High blood pressure, also called hypertension, occurs when arteries carrying blood from the heart to the body organs are narrowed. This causes pressure to increase in the arteries. In pregnancy, this can make it hard for blood to reach the placenta, which provides nutrients and oxygen to the fetus. Pregnancy-related high blood pressure starts after 20 weeks of pregnancy and goes away after birth

Pregnant women who have high blood pressure before pregnancy will be closely monitored by doctors throughout pregnancy. It will be controlled with medications if necessary.

Hyperemesis Gravidarum (HG)

Hyperemesis gravidarum is severe and persistent nausea and vomiting during pregnancy. This condition is more extreme than morning sickness. Symptoms include nausea that does not go away, vomiting several times a day, weight loss, reduced appetite, dehydration, and feeling faint or fainting.

This condition is initially treated by giving dry, bland foods and fluids together. In needed, medicines are prescribed to help nausea. Many women with HG have to be hospitalized so they can be fed fluids and nutrients through a tube in their veins. Usually, women with HG begin to feel better by the 20th week of pregnancy. But some women vomit and feel nauseated throughout all three trimesters.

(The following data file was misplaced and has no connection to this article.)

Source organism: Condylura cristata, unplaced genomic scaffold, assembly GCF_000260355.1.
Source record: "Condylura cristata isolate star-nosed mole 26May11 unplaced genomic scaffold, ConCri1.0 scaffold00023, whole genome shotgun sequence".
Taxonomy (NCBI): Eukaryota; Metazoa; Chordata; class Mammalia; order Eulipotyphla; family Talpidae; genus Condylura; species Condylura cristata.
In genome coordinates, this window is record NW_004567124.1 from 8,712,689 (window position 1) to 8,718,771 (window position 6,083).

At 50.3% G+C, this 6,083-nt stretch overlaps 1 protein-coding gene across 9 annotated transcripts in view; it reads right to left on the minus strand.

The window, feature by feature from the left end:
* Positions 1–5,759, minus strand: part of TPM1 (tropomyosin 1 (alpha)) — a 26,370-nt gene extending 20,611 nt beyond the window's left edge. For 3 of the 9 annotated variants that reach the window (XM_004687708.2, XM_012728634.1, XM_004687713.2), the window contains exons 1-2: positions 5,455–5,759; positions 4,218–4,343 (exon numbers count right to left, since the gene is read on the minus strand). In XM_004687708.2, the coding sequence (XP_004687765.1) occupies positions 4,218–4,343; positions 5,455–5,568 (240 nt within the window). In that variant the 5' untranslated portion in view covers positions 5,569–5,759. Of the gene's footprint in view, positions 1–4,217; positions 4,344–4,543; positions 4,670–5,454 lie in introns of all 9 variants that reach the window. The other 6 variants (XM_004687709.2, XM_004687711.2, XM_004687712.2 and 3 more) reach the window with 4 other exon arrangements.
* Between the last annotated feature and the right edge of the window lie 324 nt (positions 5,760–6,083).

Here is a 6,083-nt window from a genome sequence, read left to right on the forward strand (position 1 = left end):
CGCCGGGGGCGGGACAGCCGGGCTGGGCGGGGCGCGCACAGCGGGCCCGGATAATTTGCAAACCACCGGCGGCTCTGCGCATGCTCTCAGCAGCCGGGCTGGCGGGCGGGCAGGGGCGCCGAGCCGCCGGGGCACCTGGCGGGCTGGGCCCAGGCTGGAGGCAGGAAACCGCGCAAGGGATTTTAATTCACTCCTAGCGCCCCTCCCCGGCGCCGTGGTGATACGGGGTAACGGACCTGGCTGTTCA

Depression

Depression is feelings of anxiety and extreme sadness. Many pregnant women experience depression during and after pregnancy. Symptoms include intense sadness, feelings of helplessness, irritability, appetite changes, and thoughts of harming self or baby.

Pregnant women with depression are generally treated with medicines, therapy, or both. They also have the option of joining a support a group for help. Getting timely treatment is very important because the depression can affect the baby’s development.